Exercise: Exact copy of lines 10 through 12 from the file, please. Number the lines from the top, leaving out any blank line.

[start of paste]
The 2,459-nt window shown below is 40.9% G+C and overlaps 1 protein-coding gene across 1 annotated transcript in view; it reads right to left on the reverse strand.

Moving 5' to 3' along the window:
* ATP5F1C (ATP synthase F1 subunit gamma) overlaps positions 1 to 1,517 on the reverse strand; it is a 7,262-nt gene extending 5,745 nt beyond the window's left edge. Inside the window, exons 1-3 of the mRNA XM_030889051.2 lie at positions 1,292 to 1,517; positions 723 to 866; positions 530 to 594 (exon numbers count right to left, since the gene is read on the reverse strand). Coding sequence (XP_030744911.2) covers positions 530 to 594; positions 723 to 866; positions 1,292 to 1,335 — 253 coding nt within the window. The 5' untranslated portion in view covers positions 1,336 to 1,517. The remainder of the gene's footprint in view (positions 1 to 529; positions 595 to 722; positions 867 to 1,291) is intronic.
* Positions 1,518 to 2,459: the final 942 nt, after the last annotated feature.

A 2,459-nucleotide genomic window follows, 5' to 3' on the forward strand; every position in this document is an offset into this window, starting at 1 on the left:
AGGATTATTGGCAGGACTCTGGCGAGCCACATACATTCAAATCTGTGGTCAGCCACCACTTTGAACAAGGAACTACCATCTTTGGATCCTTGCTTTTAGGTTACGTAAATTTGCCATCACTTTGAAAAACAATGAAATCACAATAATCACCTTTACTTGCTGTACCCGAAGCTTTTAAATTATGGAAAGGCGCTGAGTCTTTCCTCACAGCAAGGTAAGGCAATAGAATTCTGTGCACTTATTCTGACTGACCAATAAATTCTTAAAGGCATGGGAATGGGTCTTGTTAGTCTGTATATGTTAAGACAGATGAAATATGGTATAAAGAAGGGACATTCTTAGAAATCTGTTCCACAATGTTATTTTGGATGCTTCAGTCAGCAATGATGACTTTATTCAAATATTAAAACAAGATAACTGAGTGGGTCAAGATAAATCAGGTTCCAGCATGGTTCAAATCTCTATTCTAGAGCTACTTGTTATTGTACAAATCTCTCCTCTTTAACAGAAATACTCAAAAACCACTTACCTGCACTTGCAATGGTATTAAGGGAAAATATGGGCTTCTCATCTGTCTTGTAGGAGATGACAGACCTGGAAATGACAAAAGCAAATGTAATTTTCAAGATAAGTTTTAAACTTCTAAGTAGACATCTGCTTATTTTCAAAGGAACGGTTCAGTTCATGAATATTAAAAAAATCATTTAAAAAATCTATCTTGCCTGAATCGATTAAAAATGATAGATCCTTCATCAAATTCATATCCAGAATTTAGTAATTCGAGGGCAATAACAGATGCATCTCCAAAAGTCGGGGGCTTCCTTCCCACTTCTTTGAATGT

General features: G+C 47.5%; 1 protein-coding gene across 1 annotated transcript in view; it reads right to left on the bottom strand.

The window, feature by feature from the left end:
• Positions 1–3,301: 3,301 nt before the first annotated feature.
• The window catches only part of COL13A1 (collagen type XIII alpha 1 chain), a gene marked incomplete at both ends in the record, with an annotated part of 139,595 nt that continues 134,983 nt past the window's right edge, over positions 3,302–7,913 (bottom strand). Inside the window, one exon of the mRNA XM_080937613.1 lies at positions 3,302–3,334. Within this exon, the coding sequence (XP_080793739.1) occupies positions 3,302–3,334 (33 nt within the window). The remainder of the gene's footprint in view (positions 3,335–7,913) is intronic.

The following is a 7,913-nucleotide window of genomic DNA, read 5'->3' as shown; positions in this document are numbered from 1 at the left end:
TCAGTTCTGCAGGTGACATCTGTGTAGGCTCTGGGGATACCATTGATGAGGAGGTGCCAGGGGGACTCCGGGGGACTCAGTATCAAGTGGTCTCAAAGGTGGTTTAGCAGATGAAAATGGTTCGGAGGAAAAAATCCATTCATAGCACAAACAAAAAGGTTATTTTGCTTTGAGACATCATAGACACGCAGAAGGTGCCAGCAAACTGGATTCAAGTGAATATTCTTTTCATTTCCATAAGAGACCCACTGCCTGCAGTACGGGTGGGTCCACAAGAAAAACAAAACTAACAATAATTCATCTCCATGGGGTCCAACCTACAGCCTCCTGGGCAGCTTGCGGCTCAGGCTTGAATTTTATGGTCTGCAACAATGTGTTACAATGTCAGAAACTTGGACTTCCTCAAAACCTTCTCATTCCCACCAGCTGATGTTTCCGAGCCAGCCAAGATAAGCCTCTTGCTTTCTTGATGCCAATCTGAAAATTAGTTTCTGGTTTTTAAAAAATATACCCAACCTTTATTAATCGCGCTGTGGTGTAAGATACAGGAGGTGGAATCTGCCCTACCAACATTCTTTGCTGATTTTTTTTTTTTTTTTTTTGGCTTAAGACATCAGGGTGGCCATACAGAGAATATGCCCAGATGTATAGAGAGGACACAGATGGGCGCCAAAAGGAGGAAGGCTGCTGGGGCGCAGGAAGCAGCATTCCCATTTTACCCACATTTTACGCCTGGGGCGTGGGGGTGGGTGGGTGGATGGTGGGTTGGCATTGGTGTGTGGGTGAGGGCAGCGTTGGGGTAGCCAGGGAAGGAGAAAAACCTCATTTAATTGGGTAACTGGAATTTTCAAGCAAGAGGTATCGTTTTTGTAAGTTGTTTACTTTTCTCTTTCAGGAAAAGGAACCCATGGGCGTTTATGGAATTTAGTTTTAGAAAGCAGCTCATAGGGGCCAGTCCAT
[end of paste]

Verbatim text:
• The window catches only part of COL13A1 (collagen type XIII alpha 1 chain), a gene marked incomplete at both ends in the record, with an annotated part of 139,595 nt that continues 134,983 nt past the window's right edge, over positions 3,302–7,913 (bottom strand). Inside the window, one exon of the mRNA XM_080937613.1 lies at positions 3,302–3,334. Within this exon, the coding sequence (XP_080793739.1) occupies positions 3,302–3,334 (33 nt within the window). The remainder of the gene's footprint in view (positions 3,335–7,913) is intronic.

The following is a 7,913-nucleotide window of genomic DNA, read 5'->3' as shown; positions in this document are numbered from 1 at the left end:
TCAGTTCTGCAGGTGACATCTGTGTAGGCTCTGGGGATACCATTGATGAGGAGGTGCCAGGGGGACTCCGGGGGACTCAGTATCAAGTGGTCTCAAAGGTGGTTTAGCAGATGAAAATGGTTCGGAGGAAAAAATCCATTCATAGCACAAACAAAAAGGTTATTTTGCTTTGAGACATCATAGACACGCAGAAGGTGCCAGCAAACTGGATTCAAGTGAATATTCTTTTCATTTCCATAAGAGACCCACTGCCTGCAGTACGGGTGGGTCCACAAGAAAAACAAAACTAACAATAATTCATCTCCATGGGGTCCAACCTACAGCCTCCTGGGCAGCTTGCGGCTCAGGCTTGAATTTTATGGTCTGCAACAATGTGTTACAATGTCAGAAACTTGGACTTCCTCAAAACCTTCTCATTCCCACCAGCTGATGTTTCCGAGCCAGCCAAGATAAGCCTCTTGCTTTCTTGATGCCAATCTGAAAATTAGTTTCTGGTTTTTAAAAAATATACCCAACCTTTATTAATCGCGCTGTGGTGTAAGATACAGGAGGTGGAATCTGCCCTACCAACATTCTTTGCTGATTTTTTTTTTTTTTTTTTTGGCTTAAGACATCAGGGTGGCCATACAGAGAATATGCCCAGATGTATAGAGAGGACACAGATGGGCGCCAAAAGGAGGAAGGCTGCTGGGGCGCAGGAAGCAGCATTCCCATTTTACCCACATTTTACGCCTGGGGCGTGGGGGTGGGTGGGTGGATGGTGGGTTGGCATTGGTGTGTGGGTGAGGGCAGCGTTGGGGTAGCCAGGGAAGGAGAAAAACCTCATTTAATTGGGTAACTGGAATTTTCAAGCAAGAGGTATCGTTTTTGTAAGTTGTTTACTTTTCTCTTTCAGGAAAAGGAACCCATGGGCGTTTATGGAATTTAGTTTTAGAAAGCAGCTCATAGGGGCCAGTCCAT